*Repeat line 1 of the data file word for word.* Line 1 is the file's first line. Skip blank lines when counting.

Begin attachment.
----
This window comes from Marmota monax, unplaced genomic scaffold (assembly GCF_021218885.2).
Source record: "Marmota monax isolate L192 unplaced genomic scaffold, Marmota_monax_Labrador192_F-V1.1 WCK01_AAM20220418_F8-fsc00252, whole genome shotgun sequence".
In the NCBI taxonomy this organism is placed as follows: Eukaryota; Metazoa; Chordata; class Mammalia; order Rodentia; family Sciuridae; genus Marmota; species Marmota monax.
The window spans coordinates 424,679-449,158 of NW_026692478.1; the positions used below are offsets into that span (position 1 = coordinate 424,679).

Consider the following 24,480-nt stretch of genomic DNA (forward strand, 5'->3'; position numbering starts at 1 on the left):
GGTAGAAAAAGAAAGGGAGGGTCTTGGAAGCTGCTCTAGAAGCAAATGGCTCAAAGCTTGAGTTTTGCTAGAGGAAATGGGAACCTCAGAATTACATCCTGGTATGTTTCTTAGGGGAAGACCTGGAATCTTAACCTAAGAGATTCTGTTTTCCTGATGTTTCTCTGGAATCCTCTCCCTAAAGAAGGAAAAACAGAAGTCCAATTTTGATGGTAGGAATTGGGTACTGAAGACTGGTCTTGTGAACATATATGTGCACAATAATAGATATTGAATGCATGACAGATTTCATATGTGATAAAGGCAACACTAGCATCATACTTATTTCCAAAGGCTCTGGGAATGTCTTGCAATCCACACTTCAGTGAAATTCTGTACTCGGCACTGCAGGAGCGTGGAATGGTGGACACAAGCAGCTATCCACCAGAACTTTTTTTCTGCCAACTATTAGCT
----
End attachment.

This window comes from Marmota monax, unplaced genomic scaffold (assembly GCF_021218885.2).